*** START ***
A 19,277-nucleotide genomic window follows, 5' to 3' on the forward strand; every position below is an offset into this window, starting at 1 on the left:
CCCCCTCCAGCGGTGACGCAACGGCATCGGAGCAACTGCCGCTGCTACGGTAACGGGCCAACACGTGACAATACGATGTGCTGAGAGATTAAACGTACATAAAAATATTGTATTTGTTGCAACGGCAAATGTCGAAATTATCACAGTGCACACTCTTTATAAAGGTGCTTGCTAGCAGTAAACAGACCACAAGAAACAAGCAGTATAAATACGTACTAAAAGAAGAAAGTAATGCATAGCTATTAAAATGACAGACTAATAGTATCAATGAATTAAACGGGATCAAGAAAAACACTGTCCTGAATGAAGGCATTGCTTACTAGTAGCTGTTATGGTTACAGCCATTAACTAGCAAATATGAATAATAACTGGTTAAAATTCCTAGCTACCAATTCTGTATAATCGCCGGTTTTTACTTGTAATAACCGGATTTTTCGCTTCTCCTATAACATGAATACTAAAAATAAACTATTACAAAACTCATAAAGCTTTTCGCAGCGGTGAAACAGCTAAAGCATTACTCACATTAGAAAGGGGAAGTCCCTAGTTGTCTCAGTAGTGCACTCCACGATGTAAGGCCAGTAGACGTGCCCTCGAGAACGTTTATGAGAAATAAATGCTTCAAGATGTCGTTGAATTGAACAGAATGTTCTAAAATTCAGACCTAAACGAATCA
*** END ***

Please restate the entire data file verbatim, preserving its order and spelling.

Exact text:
A 19,277-nucleotide genomic window follows, 5' to 3' on the forward strand; every position below is an offset into this window, starting at 1 on the left:
CCCCCTCCAGCGGTGACGCAACGGCATCGGAGCAACTGCCGCTGCTACGGTAACGGGCCAACACGTGACAATACGATGTGCTGAGAGATTAAACGTACATAAAAATATTGTATTTGTTGCAACGGCAAATGTCGAAATTATCACAGTGCACACTCTTTATAAAGGTGCTTGCTAGCAGTAAACAGACCACAAGAAACAAGCAGTATAAATACGTACTAAAAGAAGAAAGTAATGCATAGCTATTAAAATGACAGACTAATAGTATCAATGAATTAAACGGGATCAAGAAAAACACTGTCCTGAATGAAGGCATTGCTTACTAGTAGCTGTTATGGTTACAGCCATTAACTAGCAAATATGAATAATAACTGGTTAAAATTCCTAGCTACCAATTCTGTATAATCGCCGGTTTTTACTTGTAATAACCGGATTTTTCGCTTCTCCTATAACATGAATACTAAAAATAAACTATTACAAAACTCATAAAGCTTTTCGCAGCGGTGAAACAGCTAAAGCATTACTCACATTAGAAAGGGGAAGTCCCTAGTTGTCTCAGTAGTGCACTCCACGATGTAAGGCCAGTAGACGTGCCCTCGAGAACGTTTATGAGAAATAAATGCTTCAAGATGTCGTTGAATTGAACAGAATGTTCTAAAATTCAGACCTAAACGAATCA